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October 15, 2014

Mid-Week Catchup: Drones, Dropbox and “Double Irish” Tax Arrangements

455240850 445x302 Mid Week Catchup: Drones, Dropbox and Double Irish Tax Arrangements

A drone flies over vineyards of the Pape Clement castle, belonging to Bordeaux winemaker Bernard Magrez in the soutwestern French town of Pessac. (JEAN PIERRE MULLER/AFP/Getty Images)

In case you missed it, some highlights from news this week include stories about Dropbox, drones and “Double Irish” tax arrangements.

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How Should the Government Approach Self-Driving Cars?

490253483 445x335 How Should the Government Approach Self Driving Cars?

An interior view of a Google self-driving car is seen in Mountain View, California, on May 13, 2014. (GLENN CHAPMAN/AFP/Getty Images)

When thinking about possible privacy and security-related regulation of intelligent vehicle technologies, the Mercatus Center’s Adam Thierer wants to see voluntary best practices along with evolving common law, as opposed to passing laws he contends could quickly become outdated.

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October 10, 2014

Weekly Recap: Net Neutrality, Mobile ‘Cramming’ and a Spacewalk

Among the highlights in happenings from the past few days: President Barack Obama talked net neutrality, AT&T Mobility agreed to a $105 million settlement over mobile “cramming” allegations, and an astronaut popular on Twitter took his first spacewalk outside the International Space Station. That and more news highlights as well as some Technocrat posts are below. For happenings from earlier this week, check out the Mid-Week Catchup.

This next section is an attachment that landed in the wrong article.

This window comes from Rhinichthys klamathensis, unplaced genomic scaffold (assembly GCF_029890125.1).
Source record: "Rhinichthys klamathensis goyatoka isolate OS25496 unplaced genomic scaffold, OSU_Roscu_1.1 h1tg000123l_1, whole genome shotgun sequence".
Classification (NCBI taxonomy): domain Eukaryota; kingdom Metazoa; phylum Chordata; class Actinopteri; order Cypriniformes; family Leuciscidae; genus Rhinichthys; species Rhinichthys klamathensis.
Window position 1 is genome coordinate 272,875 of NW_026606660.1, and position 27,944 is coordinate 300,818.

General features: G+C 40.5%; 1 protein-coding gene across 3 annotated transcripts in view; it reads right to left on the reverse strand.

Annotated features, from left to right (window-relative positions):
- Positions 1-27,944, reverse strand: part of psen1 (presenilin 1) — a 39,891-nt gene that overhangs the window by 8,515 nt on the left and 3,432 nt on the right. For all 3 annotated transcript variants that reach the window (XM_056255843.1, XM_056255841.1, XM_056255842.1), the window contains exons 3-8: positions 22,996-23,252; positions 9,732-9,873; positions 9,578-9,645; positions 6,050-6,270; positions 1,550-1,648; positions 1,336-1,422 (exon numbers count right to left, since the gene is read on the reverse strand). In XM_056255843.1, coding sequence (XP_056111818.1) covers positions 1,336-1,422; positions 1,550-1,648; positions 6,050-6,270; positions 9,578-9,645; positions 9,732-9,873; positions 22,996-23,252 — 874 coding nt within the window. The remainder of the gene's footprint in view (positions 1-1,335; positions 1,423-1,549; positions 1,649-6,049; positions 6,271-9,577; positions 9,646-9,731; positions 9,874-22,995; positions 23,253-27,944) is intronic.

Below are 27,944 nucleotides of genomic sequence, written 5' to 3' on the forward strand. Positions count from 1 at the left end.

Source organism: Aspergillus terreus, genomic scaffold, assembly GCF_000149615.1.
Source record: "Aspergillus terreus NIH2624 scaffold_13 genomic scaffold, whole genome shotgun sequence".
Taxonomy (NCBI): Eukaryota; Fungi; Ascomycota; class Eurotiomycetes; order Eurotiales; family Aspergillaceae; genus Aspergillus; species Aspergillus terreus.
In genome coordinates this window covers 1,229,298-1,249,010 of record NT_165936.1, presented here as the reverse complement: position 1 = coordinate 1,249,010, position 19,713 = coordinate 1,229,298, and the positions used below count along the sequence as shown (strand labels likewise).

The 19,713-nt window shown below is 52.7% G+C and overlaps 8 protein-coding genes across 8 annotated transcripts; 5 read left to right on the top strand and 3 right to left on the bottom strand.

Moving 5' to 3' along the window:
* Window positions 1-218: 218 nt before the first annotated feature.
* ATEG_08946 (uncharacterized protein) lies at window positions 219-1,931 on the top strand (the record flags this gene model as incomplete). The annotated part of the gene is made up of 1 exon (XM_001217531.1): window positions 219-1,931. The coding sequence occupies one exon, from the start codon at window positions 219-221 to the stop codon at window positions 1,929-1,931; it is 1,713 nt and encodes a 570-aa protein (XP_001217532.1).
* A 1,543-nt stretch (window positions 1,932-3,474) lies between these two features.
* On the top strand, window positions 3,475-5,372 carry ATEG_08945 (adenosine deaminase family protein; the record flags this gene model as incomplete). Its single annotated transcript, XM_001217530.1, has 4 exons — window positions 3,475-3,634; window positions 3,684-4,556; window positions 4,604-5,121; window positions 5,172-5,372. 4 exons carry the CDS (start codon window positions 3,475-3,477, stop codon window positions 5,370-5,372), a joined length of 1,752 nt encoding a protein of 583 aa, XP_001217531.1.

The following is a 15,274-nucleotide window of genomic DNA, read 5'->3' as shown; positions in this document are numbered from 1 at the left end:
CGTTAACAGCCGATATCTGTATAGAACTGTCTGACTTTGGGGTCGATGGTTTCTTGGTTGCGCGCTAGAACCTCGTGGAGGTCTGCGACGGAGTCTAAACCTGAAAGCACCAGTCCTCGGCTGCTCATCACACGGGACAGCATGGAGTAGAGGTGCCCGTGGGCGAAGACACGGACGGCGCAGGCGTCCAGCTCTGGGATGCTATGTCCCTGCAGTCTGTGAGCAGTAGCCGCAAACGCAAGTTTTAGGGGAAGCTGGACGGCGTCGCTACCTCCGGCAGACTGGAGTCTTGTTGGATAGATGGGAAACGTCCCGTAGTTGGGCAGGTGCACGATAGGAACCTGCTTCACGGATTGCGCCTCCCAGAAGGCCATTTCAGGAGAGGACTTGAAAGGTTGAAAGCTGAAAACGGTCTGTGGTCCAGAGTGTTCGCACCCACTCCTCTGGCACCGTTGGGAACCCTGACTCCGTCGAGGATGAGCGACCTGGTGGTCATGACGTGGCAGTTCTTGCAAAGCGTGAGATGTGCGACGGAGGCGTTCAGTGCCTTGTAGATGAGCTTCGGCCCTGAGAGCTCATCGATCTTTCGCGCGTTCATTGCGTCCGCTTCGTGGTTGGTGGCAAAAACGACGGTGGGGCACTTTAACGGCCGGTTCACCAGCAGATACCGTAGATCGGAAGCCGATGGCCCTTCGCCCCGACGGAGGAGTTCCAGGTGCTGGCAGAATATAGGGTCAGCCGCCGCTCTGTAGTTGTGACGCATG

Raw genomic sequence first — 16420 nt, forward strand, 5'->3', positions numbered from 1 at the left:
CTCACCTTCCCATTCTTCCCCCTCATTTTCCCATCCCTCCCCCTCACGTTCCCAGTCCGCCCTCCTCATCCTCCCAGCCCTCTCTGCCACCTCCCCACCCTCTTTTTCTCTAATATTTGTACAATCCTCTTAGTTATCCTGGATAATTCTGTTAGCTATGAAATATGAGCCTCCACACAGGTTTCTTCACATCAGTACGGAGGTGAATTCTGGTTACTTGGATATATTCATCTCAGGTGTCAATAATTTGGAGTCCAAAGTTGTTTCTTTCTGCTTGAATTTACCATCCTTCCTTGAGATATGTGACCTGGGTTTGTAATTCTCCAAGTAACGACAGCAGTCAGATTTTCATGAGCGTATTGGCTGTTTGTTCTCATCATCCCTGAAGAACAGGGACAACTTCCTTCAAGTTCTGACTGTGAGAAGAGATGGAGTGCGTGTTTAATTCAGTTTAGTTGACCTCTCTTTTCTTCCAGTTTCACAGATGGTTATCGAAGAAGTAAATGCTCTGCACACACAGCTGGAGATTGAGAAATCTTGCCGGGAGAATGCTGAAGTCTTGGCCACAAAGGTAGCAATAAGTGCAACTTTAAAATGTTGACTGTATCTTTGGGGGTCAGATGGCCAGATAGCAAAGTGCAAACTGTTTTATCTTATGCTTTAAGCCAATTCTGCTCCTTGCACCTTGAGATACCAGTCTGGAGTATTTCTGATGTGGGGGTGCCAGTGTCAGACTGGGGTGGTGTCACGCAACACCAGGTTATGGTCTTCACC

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October 8, 2014

Mid-Week Catchup: Twitter’s Lawsuit, Student Data Privacy & AT&T’s Data Breach

Need to catch up on what’s happened in tech policy news over the past day or so? A few highlights include Twitter’s lawsuit against the federal government, student data privacy and an AT&T data breach.

  • The Software & Information Industry Association and the Future of Privacy Forum released an education privacy pledge on student data, with Microsoft and Houghton Mifflin Harcourt among the companies that signed on.  A few stories point out that some big name companies did not sign on, like Apple, Google and Pearson.

September 24, 2014

Rep. Jason Chaffetz, His Tech Interests & Five Guys

chaffetz 281 102813 445x269 Rep. Jason Chaffetz, His Tech Interests & Five Guys

Rep. Jason Chaffetz does a television interview from the rotunda in the Russell Senate Office Building on Oct. 28, 2013. (Bill Clark/CQ Roll Call)

Utah Republican Jason Chaffetz sits on the House Judiciary subcommittee with jurisdiction over intellectual property and information technology issues, is a prolific user of Twitter and is interested in the intersection of security, technology and privacy.

CQ Roll Call’s updated profile of Chaffetz went online (subscription) earlier this week and a significant portion of it looks at his work and stances on tech policy issues, including: online gambling, music royalty rates and legislation that would allow states to collect sales taxes on online purchases made by residents, even when the retailer is out of state.